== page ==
Sunday, July 03, 2005

Spirituality, Atheism and Business

A publication in India wants to do an interview with me on this subject, and asked the following questions. I provide my answers as they may be of interest to a wider group:

Q. Many of us fail to distinguish between religion and spirituality. Is there a difference between the two? What according to you is the difference between religion and spirituality?

Answer: It is fashionable nowadays to try and make a distinction between "religion" as consisting in Buddhism, Christianity, Islam, and so on (that is, established and formal religions) and "spirituality" as consisting in attempts to relate to the Divine outside the established formalities of such religions.

In India, we have had a long tradition (since the first century before Christ) of a split between religion (as in temples) and spirituality (as in meditation, and so on).

However, in fact, there is no real distinction between "religion" and "spirituality" - or, if there is a distinction, it is a purely academic and theoretical one.

In actuality, all devotees of any religion are seeking to experience God and to be guided by Him. And everyone who is
"spiritual" is seeking exactly the same.

Q: What are the challenges faced by the world of business today? Can spirituality play a role in overcoming these challenges?

Answer: The main challenges faced by business are:
A. How to survive in a hyper-competitive world, and
B. How to deal with the increasing demands of regulation, corporate governance, ethics, corporate social responsibility, and so on.

Spirituality/ religion can indeed play a key part in this, in terms of motivation, fair play, and providing a means of understanding and relating not only to the world in general but also specifically to financial, economic, environmental, health and other challenges. This is too wide and complex a subject to go into in this brief space, but a Google search for my somewhat unusual name will indicate at least some materials with which to begin an exploration of some of these matters.

Q: Companies like ServiceMaster in the US states one of its company objectives as "To honor God in all we do", while Kyocera from Japan has its corporate motto as "Respect the Divine and Love People." Even leaders from Indian companies are speaking about application of spirituality in business. What is the reason behind this increasing interest in spirituality? Is it a fad?

Answer: It is a fad, but what is wrong with that? Fads can be good and useful as well as useless and even horrible! But at least some of the reasons for the fad are negative ones, in that the impact of evolution in the West tore many people away from their spiritual roots in Christianity and the Bible. Now the children and grandchildren of these people are discovering that atheism may be fine as a means of protest against hypocrisy and intellectual dishonesty, but atheism provides no answers regarding how to live as an individual or family or how to conduct business or political life - so spirituality is coming back…..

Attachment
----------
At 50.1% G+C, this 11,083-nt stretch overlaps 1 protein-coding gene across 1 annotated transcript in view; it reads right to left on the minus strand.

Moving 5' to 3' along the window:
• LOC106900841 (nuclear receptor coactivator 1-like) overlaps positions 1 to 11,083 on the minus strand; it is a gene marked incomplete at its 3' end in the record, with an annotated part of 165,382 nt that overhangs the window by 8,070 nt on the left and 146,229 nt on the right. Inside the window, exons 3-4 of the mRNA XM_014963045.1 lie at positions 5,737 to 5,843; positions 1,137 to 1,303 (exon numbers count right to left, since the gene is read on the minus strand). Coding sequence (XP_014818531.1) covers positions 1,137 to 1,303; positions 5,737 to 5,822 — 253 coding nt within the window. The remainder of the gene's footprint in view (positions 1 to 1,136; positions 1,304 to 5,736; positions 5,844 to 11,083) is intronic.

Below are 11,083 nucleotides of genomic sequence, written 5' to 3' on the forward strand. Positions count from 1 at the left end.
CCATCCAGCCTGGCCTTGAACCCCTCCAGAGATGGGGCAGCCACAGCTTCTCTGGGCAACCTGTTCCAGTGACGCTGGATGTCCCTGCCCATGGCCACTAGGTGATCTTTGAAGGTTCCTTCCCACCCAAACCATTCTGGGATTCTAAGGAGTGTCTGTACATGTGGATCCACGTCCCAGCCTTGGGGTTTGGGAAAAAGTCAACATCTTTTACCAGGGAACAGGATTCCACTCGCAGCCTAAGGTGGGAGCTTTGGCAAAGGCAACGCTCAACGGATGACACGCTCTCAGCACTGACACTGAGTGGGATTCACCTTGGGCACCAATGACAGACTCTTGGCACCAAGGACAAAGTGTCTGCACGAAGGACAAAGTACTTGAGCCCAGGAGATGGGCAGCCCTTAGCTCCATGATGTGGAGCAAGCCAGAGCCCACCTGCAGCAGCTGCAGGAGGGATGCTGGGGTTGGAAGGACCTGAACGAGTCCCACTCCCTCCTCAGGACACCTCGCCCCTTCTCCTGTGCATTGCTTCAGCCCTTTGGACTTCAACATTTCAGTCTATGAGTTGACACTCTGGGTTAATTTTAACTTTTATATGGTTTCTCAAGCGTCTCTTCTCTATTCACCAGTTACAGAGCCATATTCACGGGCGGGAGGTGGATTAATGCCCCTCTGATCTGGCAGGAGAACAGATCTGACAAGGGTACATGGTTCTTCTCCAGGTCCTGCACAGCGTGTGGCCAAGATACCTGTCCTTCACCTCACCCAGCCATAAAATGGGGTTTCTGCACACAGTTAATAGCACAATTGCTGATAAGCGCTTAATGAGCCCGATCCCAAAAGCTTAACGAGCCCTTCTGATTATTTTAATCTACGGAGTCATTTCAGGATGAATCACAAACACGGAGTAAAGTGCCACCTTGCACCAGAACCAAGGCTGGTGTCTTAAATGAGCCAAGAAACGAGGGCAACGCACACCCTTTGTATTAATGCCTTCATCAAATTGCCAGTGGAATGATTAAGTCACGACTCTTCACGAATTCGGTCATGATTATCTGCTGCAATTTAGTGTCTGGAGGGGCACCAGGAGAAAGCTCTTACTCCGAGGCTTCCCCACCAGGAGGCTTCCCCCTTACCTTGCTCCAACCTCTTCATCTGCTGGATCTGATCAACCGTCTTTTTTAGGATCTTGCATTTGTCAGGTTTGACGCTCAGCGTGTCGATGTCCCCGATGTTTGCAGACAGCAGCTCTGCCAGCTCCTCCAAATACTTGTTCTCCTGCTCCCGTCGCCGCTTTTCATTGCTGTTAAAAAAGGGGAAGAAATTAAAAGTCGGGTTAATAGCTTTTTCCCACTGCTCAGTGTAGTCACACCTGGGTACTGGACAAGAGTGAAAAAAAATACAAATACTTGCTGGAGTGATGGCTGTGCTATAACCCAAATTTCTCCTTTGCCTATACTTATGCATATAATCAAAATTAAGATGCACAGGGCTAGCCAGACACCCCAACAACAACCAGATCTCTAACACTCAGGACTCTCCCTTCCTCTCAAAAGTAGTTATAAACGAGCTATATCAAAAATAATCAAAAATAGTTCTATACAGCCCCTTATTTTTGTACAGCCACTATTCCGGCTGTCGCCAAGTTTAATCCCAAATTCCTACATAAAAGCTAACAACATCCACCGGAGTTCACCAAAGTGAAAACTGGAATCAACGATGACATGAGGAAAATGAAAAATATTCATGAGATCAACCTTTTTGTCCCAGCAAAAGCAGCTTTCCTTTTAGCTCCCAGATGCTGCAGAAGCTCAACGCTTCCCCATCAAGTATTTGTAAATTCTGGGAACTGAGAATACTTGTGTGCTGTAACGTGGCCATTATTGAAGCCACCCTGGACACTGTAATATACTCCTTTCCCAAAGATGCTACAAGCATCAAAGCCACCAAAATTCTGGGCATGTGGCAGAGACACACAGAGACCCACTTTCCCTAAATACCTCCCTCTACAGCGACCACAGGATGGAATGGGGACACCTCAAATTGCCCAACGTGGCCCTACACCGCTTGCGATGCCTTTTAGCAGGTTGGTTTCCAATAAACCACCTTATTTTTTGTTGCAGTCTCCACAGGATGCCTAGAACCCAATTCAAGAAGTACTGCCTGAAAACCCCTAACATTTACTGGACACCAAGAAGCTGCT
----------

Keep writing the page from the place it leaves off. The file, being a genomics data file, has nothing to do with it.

Q. Are concepts like 'spirituality at workplace', 'organisation renewal' etc meant only for mature organisations which have financial and human resources to support such activities? What about start-ups/ small scale industries etc?

Answer: In my experience, it does not matter whether companies are mature or start-ups: some of both sorts of companies welcome and nurture spiritual interests. By contrast, other companies (mature or start-ups) are hostile or negligent of spirituality.

Q. Are there experiments/studies to show that tapping spirituality at work has resulted in a positive impact on business? Can you cite examples of companies boldly engaging in spiritual dialogues inside and outside the organisation? Any specific examples you would like to share...?

Answer: The evidence is solid. Read books such as Jesus C.E.O. or Moses on Leadership (if you would like a more extensive reading list, please contact me and I will happily send it to you).

Moreover, the evidence is growing greater and spreading wider each week. Read publications such as Faith in Business Quarterly or Sojourners magazine or Business Ethics.

Companies: you mention ServiceMaster above - a fine example. Others include, in the USA, Herman Miller, PepsiCola, FedEx, and so on. In the UK, companies such as Barclays Bank and Shell have had "christian fellowship" groups for decades.

Q. Your messages to a business leader who would like to tap spirituality at her/his workplace?

Answer: First, go yourself personally to a relatively "neutral" or "non-threatening" or "safe" meeting, such as those sponsored by The Trinity Forum in Europe. Then explore the subject in some minimum depth yourself, in order to understand the most common pitfalls and mistakes made in this field, so that you can steer around these. Spirituality is powerful - even Hitler was highly religious! So don't mess around naively. Study the subject, and decide the best way forward before moving in public on it.

Q. Any other thoughts you would like to share?

Spirituality is not only for our private or individual lives. Spirituality has also historically shaped things that we take for granted today, such as democracy and literacy and science and technology and economic progress and company law and monetary practice and banking and women's rights and children's rights and animal rights and environmental concern.

Spirituality also shapes families, communities, businesses, economics and politics.

Atheistic views have slaughtered more people in the twentieth century alone than all the religious wars throughout history. Moreover, atheists have contributed little of positive value to any area of life.

ENDS Sphere: Related Content

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